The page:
Another depressing thing was just how deeply into Russian society this world of hacking and cybercrime runs. Apparently, St. Petersburg is a monster crime haven. Apparently there’s a mob organization so big and so powerful and so feared that they brazenly run ads advertising their services and skills openly and offer a home to over 100 big league hackers, carders, virus makers, botnet owners, scammers, spammers, crackers, etc. It’s called the Russian Business Network (RBN), and although it’s theoretically merely a network provider, it’s widely thought to be a government-sponsored, mob controlled crime syndicate that is extremely violent, horrendously violent, and very dangerous. And there’s not a damn thing anyone can do about it. It’s completely protected. It seems that virtually everything seriously big, bad, and evil goes through the RBN. No one can penetrate it. It’s a god.

The book goes on to assert that the battle against hackers and cybercrime has essentially been lost. That those who argue that real-time, live use of credit cards is riskier than online use are insane and dead wrong (which is interesting, cause I just read a carding book by uberhacker and now-Wired editor Kevin Poulsen stating this very assertion the author’s denying). That over 30% of America’s credit card numbers, as well as Social Security card numbers and other forms of ID, are in the hands of the Russian mobsters. This book was written in 2010. I imagine if this was true then, it’s probably worse now. It’s depressing as hell. Still, the two times I’ve been victimized by credit card fraud and theft, it’s not been online; it’s been live use theft.

The thing that really irritated me about this book, though, was that the author relied virtually exclusively on these two “experts” (one of whom I question is actually even a real expert) to write the book. Shouldn’t he have sought out sources from CERT, the much maligned (in this book) FBI, Secret Service, FBS (since he went there), big name hackers (go to the source), white hat hackers, other security professionals, etc.? Why rely on two people who may have had five years of varying degrees of success in the mid-2000s, neither of which I’ve ever heard of, and I’ve heard of many major security professionals, when there are so many sources to choose from? It seems short sighted and it seems like you’re limiting your book and your readers’ educations and experiences. I don’t like it. But that’s what he chose to do, so that’s what I have to live with. Still, I dislike it so much, and I dislike the fact that he focuses so damn much of the book on one figure who focuses almost exclusively on a hacking technique (DDOS) that went out of style even before the mid-2000s, that I’m knocking the book down from four stars max to three max. This could and should have been a much better and broader book and it wasn’t. I think the author did the reader a grave disservice. Not a great book with unusual sources, but slightly recommended if you want to wake up sweating in the middle of the night.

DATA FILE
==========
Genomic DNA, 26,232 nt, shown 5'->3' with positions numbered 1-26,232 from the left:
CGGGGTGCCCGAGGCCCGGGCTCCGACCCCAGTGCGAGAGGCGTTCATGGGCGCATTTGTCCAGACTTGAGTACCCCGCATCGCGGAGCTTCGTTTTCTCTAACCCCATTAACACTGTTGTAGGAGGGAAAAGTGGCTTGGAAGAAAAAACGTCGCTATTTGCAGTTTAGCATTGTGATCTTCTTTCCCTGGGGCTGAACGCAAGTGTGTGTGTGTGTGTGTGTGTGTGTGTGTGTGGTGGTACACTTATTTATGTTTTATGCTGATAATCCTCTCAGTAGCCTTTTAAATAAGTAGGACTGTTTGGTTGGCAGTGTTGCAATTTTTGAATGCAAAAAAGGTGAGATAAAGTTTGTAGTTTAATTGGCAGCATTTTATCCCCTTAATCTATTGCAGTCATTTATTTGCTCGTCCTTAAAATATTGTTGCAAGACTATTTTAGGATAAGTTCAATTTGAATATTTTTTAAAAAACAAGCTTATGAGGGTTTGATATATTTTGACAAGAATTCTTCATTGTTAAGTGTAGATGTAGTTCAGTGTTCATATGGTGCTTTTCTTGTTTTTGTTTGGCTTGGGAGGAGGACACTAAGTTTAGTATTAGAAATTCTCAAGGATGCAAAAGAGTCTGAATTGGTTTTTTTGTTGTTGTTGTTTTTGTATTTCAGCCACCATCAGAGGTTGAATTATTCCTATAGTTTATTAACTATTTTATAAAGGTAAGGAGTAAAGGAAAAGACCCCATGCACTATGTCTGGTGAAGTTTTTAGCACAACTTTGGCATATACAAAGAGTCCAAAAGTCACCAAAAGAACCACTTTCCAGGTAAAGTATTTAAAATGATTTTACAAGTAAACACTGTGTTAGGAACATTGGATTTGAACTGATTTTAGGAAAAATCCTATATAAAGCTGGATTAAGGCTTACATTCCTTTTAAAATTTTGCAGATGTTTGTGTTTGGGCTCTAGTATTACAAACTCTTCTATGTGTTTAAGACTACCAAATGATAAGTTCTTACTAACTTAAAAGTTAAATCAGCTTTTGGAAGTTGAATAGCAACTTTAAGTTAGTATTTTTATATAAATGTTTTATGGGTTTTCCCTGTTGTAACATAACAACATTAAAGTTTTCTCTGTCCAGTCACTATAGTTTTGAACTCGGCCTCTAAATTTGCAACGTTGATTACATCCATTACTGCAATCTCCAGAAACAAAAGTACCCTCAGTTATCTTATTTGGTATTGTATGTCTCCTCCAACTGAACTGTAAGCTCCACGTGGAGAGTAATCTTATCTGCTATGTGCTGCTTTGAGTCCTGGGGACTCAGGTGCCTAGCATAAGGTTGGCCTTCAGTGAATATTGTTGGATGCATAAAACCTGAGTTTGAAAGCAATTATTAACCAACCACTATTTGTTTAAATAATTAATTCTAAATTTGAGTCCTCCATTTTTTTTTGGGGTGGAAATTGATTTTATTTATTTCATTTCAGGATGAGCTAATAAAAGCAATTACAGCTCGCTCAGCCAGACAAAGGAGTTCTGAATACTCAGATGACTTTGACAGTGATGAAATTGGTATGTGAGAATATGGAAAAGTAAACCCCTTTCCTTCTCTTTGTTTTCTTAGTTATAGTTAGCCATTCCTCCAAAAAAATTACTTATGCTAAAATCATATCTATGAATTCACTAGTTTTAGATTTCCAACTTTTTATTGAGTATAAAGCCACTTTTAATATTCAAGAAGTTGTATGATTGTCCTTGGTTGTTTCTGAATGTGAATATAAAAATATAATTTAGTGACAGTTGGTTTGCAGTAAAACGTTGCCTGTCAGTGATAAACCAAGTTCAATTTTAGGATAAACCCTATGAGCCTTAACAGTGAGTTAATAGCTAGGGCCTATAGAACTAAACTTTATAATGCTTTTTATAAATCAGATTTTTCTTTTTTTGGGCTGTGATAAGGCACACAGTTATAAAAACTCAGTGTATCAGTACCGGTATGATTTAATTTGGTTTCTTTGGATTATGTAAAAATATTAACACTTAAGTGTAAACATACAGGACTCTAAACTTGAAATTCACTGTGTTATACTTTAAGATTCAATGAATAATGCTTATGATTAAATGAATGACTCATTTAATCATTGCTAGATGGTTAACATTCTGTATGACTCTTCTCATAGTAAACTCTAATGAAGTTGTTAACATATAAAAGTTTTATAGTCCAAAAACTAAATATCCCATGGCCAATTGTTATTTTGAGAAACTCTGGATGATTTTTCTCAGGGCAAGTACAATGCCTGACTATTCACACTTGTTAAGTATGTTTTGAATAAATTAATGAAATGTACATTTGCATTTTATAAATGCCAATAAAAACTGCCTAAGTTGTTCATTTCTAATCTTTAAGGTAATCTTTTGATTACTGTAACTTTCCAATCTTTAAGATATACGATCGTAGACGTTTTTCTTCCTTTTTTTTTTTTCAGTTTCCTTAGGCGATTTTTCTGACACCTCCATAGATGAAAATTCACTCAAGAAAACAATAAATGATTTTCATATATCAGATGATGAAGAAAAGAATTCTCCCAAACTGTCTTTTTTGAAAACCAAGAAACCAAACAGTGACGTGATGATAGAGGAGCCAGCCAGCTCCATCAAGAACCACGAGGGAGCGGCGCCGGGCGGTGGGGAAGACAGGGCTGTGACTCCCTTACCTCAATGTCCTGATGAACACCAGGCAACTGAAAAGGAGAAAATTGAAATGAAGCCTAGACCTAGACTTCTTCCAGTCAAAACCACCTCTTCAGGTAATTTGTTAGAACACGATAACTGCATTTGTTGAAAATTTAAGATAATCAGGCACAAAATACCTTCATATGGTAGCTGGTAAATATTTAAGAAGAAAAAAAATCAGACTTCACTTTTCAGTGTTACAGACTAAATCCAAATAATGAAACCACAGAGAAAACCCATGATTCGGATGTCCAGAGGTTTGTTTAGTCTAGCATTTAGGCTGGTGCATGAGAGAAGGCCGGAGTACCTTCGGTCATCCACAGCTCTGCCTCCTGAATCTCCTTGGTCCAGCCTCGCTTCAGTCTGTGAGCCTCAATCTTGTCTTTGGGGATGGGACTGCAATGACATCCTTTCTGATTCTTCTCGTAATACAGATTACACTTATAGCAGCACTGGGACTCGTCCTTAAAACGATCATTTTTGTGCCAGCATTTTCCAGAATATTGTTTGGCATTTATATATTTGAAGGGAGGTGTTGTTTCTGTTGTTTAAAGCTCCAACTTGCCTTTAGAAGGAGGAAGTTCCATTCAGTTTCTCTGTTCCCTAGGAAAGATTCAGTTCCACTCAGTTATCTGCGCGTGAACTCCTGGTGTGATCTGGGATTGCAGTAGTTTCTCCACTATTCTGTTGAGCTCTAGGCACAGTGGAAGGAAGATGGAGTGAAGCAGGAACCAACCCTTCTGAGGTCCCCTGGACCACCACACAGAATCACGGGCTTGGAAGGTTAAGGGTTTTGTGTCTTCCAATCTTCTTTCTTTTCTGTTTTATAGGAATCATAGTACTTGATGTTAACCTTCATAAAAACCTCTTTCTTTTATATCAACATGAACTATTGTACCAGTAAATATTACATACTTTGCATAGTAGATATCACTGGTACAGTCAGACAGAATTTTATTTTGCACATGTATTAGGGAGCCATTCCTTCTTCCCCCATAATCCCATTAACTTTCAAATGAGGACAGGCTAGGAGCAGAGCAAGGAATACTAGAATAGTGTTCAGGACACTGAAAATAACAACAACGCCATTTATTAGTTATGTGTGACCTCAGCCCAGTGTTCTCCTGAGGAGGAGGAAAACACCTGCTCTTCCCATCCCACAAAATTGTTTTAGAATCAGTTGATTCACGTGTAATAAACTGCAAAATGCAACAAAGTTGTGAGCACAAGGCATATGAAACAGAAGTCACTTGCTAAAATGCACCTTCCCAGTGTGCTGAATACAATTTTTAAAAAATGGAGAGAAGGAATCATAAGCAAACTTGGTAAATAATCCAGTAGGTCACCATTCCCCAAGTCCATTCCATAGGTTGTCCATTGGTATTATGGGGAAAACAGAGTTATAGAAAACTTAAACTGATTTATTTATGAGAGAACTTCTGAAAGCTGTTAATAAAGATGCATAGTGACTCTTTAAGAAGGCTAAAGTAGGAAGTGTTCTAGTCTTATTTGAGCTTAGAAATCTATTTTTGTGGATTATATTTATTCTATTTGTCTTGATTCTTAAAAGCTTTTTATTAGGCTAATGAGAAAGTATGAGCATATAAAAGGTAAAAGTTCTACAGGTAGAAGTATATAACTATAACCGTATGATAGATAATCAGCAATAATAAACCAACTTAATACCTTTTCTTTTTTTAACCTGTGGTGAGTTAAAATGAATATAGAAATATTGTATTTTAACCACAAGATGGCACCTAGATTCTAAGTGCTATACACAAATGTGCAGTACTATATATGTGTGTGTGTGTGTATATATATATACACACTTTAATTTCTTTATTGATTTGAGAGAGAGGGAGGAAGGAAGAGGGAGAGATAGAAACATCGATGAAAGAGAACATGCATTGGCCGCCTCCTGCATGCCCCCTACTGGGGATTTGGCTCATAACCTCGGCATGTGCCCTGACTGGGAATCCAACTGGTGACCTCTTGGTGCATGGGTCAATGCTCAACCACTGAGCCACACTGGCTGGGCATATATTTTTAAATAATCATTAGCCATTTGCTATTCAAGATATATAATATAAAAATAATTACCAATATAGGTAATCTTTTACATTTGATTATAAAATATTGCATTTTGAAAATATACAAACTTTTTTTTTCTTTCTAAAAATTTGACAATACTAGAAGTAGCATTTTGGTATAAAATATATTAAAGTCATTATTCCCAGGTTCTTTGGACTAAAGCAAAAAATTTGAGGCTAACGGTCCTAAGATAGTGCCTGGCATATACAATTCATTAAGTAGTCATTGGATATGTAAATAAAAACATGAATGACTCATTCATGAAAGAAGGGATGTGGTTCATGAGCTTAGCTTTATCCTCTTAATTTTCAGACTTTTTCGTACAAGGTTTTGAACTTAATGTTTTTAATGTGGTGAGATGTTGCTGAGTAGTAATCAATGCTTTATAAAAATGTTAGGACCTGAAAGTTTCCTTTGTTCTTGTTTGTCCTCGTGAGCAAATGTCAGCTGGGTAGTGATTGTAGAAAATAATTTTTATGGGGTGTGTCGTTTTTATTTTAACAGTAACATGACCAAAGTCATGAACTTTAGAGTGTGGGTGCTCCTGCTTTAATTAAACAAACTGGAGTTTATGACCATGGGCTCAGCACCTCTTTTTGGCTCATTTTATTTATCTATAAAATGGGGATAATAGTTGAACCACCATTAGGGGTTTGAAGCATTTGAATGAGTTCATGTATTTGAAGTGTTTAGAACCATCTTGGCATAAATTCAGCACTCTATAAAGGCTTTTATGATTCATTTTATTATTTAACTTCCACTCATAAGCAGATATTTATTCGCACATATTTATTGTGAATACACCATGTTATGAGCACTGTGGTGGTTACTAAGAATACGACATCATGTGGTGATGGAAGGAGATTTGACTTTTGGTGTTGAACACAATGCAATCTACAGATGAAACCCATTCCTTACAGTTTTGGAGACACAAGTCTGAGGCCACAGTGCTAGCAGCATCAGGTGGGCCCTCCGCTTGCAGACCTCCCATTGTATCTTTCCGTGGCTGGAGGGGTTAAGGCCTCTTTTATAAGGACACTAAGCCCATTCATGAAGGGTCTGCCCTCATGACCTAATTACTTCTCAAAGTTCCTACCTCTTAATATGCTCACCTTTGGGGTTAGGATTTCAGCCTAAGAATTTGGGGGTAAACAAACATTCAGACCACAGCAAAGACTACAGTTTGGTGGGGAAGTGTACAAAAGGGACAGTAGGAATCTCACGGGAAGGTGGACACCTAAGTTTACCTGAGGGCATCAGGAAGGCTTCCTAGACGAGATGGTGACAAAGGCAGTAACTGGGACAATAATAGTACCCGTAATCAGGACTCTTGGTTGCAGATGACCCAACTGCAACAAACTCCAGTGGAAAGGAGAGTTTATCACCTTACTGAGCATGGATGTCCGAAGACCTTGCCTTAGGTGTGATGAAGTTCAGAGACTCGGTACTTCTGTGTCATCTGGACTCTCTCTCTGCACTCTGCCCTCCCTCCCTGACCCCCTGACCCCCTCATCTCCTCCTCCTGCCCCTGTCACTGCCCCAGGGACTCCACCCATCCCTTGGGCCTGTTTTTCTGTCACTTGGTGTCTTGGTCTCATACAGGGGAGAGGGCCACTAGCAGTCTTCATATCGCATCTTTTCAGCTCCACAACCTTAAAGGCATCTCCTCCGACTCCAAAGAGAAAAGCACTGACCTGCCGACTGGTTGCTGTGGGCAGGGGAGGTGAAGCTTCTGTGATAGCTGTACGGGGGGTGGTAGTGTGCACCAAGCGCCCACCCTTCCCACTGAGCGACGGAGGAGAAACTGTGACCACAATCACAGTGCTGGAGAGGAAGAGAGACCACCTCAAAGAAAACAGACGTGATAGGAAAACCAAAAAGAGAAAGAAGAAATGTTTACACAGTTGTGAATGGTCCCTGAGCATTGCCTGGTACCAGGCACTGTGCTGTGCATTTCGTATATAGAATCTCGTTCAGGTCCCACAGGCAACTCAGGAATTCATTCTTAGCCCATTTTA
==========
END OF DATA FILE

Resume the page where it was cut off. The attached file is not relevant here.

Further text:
I found a number of interesting reviews, one of which impressed me so much, that I’m going to print it here without the author’s knowledge or permissions, but while giving him full credit and hoping he approves. I think he makes some excellent points about the book and they’re worth reading.

Joe White rated it did not like it · review of another edition
Shelves: on-shelf, techread

One star

Thank goodness for Goodreads reviews and bookswap. Reading the prior reviews I had low expectations for this book, and through swap I only wasted money on the postage.
The book can almost be divided into 3 segments. The author seems to only have interviewed two main participants against internet crime, and came away with an incomplete and incoherent understanding of any details of the problem. He almost attributes all the evil on the internet as having a denial of service as the source. Even during the second part of the book, which included the topic of identity theft, he was attributing most of the theft activity to DDoS. I think he just like to bring up the acronym.
Some of the problems I had with the book :

1. There were 90 pages attributed to crimes of US mafia figures, in which the dollar amounts of each occurrence were laboriously spelled out like a Bob Cratchet accountant listing personal losses and moaning about the inability of the FBI to pursue the Gumbas and delegate justice. Literary style could have been extended to a two-page spreadsheet report detailing the who, how, and how much figures. This segment of the book generated the feeling of watching a Godfather marathon movie session, and I felt really diverged from the intent of discussing internet crime in terms of how the internet is the enabling tool. I already suspected that mules carry money, people get killed, and identities are just handles to hide behind.